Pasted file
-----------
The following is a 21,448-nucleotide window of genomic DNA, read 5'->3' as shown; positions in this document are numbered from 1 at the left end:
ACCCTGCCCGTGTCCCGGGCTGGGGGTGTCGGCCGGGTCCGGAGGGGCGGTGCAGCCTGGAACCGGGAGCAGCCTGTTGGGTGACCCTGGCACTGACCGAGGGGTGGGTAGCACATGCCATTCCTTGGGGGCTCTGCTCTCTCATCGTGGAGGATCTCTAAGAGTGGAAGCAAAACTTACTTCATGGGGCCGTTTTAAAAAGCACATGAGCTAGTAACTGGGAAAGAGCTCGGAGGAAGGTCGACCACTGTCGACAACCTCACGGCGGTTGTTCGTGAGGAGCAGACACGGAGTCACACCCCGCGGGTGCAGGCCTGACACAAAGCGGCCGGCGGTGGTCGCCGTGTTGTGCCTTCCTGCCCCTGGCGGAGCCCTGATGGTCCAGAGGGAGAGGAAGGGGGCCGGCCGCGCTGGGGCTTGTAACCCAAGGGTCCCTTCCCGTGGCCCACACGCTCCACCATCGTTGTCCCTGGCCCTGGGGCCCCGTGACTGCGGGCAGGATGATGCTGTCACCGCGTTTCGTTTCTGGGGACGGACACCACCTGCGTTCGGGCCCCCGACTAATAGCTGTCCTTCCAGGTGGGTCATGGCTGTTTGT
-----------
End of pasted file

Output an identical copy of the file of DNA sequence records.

The following is a 21,448-nucleotide window of genomic DNA, read 5'->3' as shown; positions in this document are numbered from 1 at the left end:
ACCCTGCCCGTGTCCCGGGCTGGGGGTGTCGGCCGGGTCCGGAGGGGCGGTGCAGCCTGGAACCGGGAGCAGCCTGTTGGGTGACCCTGGCACTGACCGAGGGGTGGGTAGCACATGCCATTCCTTGGGGGCTCTGCTCTCTCATCGTGGAGGATCTCTAAGAGTGGAAGCAAAACTTACTTCATGGGGCCGTTTTAAAAAGCACATGAGCTAGTAACTGGGAAAGAGCTCGGAGGAAGGTCGACCACTGTCGACAACCTCACGGCGGTTGTTCGTGAGGAGCAGACACGGAGTCACACCCCGCGGGTGCAGGCCTGACACAAAGCGGCCGGCGGTGGTCGCCGTGTTGTGCCTTCCTGCCCCTGGCGGAGCCCTGATGGTCCAGAGGGAGAGGAAGGGGGCCGGCCGCGCTGGGGCTTGTAACCCAAGGGTCCCTTCCCGTGGCCCACACGCTCCACCATCGTTGTCCCTGGCCCTGGGGCCCCGTGACTGCGGGCAGGATGATGCTGTCACCGCGTTTCGTTTCTGGGGACGGACACCACCTGCGTTCGGGCCCCCGACTAATAGCTGTCCTTCCAGGTGGGTCATGGCTGTTTGT